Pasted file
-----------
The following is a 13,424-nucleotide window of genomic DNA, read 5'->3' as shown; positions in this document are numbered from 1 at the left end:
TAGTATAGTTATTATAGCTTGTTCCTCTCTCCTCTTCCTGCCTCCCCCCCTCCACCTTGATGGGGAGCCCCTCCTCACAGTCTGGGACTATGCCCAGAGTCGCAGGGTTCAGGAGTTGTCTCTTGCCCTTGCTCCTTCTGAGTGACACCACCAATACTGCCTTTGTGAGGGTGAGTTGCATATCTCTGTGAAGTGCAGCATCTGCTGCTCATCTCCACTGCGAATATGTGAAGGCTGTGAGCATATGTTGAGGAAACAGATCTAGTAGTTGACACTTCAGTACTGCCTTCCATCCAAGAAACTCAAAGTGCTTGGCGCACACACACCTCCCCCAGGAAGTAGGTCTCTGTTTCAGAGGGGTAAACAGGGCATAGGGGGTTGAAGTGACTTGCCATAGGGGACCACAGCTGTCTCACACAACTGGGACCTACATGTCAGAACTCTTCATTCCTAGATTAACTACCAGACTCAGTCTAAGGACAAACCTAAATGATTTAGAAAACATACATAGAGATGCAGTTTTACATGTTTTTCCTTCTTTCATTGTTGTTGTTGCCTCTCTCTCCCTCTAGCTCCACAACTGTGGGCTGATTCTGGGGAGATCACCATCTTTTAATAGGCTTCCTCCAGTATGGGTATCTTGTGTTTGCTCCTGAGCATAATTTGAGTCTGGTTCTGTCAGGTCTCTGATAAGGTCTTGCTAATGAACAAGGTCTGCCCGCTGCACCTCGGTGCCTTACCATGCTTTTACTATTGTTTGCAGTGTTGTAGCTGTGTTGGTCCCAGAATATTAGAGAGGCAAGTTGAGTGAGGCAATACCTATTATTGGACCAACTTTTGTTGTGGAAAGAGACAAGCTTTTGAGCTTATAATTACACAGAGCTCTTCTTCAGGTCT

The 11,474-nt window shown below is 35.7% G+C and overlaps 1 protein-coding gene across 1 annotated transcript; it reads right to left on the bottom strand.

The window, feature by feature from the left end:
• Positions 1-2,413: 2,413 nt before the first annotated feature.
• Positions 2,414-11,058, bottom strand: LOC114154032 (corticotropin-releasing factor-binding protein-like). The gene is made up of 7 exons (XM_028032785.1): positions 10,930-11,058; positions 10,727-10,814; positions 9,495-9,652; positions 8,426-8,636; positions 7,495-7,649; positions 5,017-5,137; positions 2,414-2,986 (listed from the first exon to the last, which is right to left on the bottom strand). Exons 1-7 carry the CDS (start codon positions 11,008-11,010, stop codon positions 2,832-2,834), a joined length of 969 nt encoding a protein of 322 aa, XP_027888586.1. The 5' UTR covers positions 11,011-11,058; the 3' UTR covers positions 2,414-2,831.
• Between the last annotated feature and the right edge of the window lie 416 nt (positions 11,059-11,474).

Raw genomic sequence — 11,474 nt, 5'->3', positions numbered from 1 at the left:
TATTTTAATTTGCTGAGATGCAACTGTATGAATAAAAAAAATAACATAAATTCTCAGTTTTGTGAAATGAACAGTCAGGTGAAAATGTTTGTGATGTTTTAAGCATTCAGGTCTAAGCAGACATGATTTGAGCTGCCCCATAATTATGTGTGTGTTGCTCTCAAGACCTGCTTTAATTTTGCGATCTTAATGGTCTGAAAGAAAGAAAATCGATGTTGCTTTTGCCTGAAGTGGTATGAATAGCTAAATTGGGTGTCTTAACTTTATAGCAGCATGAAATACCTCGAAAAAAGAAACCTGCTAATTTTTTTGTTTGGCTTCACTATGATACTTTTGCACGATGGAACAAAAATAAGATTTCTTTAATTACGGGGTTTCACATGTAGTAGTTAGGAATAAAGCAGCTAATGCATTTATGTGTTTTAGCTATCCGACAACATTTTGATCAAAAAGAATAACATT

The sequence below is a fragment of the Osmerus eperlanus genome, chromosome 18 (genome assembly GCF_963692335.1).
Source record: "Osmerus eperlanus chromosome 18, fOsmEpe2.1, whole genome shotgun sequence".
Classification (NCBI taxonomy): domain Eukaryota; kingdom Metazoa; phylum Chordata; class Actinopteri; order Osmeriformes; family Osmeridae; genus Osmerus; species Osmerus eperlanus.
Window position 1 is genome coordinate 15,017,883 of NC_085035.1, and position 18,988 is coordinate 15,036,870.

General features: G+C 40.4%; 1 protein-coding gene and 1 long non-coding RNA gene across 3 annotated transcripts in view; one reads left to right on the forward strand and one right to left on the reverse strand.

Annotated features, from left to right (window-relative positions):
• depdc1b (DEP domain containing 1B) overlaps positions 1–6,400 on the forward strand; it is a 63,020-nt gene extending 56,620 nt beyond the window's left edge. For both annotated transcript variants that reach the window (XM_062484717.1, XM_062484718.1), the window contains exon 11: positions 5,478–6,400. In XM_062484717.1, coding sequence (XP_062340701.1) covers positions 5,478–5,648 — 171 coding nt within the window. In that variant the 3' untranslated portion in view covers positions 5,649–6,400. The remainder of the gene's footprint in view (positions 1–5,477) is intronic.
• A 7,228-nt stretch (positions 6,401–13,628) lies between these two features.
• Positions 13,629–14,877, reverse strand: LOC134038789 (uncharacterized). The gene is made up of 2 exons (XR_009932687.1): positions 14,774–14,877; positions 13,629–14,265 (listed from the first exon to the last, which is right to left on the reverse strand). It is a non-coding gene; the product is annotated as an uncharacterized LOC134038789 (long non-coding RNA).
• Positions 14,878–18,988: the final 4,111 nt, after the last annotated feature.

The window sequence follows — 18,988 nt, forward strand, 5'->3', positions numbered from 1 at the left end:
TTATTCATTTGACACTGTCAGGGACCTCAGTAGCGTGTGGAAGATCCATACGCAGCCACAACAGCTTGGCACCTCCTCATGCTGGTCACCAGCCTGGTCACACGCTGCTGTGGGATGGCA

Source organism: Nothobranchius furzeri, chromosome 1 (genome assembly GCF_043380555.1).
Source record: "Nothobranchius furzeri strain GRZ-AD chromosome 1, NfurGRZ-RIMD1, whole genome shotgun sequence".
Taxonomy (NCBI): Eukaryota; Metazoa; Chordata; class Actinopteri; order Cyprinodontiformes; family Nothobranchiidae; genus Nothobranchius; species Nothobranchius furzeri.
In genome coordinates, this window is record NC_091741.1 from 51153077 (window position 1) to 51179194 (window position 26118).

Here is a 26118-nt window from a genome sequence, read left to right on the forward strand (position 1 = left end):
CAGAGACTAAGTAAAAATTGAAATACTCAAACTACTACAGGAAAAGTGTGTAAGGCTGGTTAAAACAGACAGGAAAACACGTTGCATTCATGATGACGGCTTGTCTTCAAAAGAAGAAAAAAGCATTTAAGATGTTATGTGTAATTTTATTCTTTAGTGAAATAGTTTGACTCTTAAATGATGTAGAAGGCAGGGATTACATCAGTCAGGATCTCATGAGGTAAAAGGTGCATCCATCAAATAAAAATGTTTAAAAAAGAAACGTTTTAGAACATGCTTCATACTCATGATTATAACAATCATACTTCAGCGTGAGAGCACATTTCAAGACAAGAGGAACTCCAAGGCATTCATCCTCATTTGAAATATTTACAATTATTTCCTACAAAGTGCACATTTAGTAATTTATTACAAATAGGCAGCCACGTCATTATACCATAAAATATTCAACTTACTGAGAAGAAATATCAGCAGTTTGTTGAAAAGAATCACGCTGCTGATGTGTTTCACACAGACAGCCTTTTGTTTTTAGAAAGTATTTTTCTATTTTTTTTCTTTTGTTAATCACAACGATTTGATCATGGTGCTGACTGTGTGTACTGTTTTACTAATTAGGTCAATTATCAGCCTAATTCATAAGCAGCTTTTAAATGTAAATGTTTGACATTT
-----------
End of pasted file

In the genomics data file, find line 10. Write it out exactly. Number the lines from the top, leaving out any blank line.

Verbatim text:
The sequence below is a fragment of the Osmerus eperlanus genome, chromosome 18 (genome assembly GCF_963692335.1).